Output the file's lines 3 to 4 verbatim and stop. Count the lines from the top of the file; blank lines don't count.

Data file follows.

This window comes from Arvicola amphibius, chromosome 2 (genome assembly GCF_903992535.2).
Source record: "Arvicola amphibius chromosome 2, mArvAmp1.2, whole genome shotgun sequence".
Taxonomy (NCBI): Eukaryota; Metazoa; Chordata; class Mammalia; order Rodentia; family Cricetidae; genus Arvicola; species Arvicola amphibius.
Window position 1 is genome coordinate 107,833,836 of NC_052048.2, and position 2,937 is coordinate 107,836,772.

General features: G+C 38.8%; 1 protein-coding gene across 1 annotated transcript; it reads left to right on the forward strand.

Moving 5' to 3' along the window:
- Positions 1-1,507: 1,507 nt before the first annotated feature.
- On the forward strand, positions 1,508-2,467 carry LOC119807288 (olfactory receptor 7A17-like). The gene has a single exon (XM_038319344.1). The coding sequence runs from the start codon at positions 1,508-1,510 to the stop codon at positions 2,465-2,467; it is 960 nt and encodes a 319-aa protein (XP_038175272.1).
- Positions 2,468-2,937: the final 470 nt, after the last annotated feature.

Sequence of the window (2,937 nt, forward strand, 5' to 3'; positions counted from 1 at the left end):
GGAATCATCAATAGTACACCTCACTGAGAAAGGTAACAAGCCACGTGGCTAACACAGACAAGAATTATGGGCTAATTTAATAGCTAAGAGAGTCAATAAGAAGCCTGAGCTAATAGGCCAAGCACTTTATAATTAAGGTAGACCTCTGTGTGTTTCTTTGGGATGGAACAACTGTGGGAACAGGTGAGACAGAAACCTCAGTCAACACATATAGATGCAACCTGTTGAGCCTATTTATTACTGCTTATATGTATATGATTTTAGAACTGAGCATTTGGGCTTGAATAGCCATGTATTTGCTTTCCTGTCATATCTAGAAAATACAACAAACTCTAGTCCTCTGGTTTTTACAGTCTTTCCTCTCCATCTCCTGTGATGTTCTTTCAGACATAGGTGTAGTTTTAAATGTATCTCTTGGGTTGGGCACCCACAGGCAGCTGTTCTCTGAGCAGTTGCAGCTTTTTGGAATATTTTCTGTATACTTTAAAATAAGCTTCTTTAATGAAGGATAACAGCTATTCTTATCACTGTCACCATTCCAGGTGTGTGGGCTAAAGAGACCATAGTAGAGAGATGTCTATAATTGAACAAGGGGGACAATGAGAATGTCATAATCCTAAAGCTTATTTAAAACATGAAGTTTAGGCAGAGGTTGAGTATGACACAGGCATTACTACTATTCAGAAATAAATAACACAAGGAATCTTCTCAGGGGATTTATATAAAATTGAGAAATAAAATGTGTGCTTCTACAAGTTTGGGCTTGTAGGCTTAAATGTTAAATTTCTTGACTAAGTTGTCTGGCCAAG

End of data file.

Taxonomy (NCBI): Eukaryota; Metazoa; Chordata; class Mammalia; order Rodentia; family Cricetidae; genus Arvicola; species Arvicola amphibius.
Window position 1 is genome coordinate 107,833,836 of NC_052048.2, and position 2,937 is coordinate 107,836,772.